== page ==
From 1:30-4 p.m. today (June 29, 2017), you can vote for our team to receive the People’s Choice Award. The link to vote is here. You can also view our presentation, along with the other teams and the Awards Luncheon here. We’d like to win this award for our school and community.
eCYBERMISSION’s goal is for student teams to research and develop a process that will benefit their community. Because we live in the Copper Country, we wanted to focus on something related to that industry. Our elementary school, playground and football field were constructed on top of stamp sands which are materials that are left over from stamping the copper out of the mine rock. Also, many of our grandparents worked in the area mines. When we went to areas containing stamp sands, we noticed that few plants were growing on them. Then we visited places where the stamp sands had been remediated by placing 6″ – 12″ topsoil on top of the stamp sands and then planting various plants.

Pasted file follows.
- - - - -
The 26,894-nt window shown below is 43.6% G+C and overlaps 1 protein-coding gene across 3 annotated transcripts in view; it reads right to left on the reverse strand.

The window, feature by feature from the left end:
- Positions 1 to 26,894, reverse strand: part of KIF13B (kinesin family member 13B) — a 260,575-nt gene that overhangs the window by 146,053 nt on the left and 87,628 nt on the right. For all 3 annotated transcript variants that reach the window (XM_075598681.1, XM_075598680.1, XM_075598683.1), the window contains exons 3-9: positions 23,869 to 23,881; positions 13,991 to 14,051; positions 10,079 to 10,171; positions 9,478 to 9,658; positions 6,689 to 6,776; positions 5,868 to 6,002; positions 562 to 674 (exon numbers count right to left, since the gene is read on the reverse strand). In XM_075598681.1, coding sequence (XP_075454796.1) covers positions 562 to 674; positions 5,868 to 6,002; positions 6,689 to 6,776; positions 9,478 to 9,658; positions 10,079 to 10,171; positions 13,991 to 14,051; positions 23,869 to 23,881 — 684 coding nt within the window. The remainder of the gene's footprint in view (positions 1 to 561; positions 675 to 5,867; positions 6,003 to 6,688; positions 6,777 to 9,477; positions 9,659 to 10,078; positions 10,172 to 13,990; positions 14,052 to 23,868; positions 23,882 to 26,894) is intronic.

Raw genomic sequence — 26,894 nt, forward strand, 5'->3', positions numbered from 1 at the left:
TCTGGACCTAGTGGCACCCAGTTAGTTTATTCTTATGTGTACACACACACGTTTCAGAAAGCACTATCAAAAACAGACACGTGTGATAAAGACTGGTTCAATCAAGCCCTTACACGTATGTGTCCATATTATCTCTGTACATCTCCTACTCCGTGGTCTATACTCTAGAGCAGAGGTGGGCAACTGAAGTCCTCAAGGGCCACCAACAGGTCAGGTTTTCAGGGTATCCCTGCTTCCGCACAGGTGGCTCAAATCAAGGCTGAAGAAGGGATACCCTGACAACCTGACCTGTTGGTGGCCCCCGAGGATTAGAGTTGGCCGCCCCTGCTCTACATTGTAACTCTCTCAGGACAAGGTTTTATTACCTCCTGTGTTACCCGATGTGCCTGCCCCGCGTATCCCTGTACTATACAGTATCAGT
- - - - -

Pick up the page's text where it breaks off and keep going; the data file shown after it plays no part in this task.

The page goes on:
We wanted to see how plants would grow in different mixtures of stamp sand and topsoil, and how soil stressors would affect that growth. To test this, we completed two experiment.
For our first experiment, we planted four types of plants (Red Fescue, Red Clover, Alfalfa, and Trefoil) in five different quantities of stamp sand and topsoil. Our results showed that Alfalfa and Red Fescue had adequate plant growth in 100% stamp sand, with Red Fescue being the best.
In our second experiment, we tested different stressors with the plant types selected from the first experiment, which were Fescue and Alfalfa. These plants proved to grow the best in 100 percent stamp sand. The stressors were wind, wheel tracks,l and high water table.
Participating in eCYBERMISSION the past two years has been an enjoyable learning experience for us, and we will be able to apply what we have learned in our future endeavors. We were recently interviewed on the Keweenaw Report that can be read here.